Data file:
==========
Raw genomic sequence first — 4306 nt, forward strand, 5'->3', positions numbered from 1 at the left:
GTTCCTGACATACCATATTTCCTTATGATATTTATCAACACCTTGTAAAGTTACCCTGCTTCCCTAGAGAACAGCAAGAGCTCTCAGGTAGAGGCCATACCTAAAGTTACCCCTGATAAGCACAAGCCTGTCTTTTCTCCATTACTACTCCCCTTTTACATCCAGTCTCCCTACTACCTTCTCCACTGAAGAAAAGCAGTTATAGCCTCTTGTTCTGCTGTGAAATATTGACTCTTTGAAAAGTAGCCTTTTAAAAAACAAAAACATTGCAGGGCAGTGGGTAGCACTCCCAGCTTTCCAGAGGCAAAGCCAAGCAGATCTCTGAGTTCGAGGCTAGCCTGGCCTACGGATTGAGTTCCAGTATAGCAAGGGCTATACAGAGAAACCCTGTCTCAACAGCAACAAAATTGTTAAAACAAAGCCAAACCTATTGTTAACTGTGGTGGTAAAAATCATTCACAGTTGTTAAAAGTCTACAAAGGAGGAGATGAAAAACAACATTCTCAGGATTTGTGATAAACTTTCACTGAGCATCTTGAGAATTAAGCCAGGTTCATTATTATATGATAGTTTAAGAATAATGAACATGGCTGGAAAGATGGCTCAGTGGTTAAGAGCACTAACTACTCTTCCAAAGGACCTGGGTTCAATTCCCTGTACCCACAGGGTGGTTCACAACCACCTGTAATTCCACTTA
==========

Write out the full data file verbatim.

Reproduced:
Raw genomic sequence first — 4306 nt, forward strand, 5'->3', positions numbered from 1 at the left:
GTTCCTGACATACCATATTTCCTTATGATATTTATCAACACCTTGTAAAGTTACCCTGCTTCCCTAGAGAACAGCAAGAGCTCTCAGGTAGAGGCCATACCTAAAGTTACCCCTGATAAGCACAAGCCTGTCTTTTCTCCATTACTACTCCCCTTTTACATCCAGTCTCCCTACTACCTTCTCCACTGAAGAAAAGCAGTTATAGCCTCTTGTTCTGCTGTGAAATATTGACTCTTTGAAAAGTAGCCTTTTAAAAAACAAAAACATTGCAGGGCAGTGGGTAGCACTCCCAGCTTTCCAGAGGCAAAGCCAAGCAGATCTCTGAGTTCGAGGCTAGCCTGGCCTACGGATTGAGTTCCAGTATAGCAAGGGCTATACAGAGAAACCCTGTCTCAACAGCAACAAAATTGTTAAAACAAAGCCAAACCTATTGTTAACTGTGGTGGTAAAAATCATTCACAGTTGTTAAAAGTCTACAAAGGAGGAGATGAAAAACAACATTCTCAGGATTTGTGATAAACTTTCACTGAGCATCTTGAGAATTAAGCCAGGTTCATTATTATATGATAGTTTAAGAATAATGAACATGGCTGGAAAGATGGCTCAGTGGTTAAGAGCACTAACTACTCTTCCAAAGGACCTGGGTTCAATTCCCTGTACCCACAGGGTGGTTCACAACCACCTGTAATTCCACTTA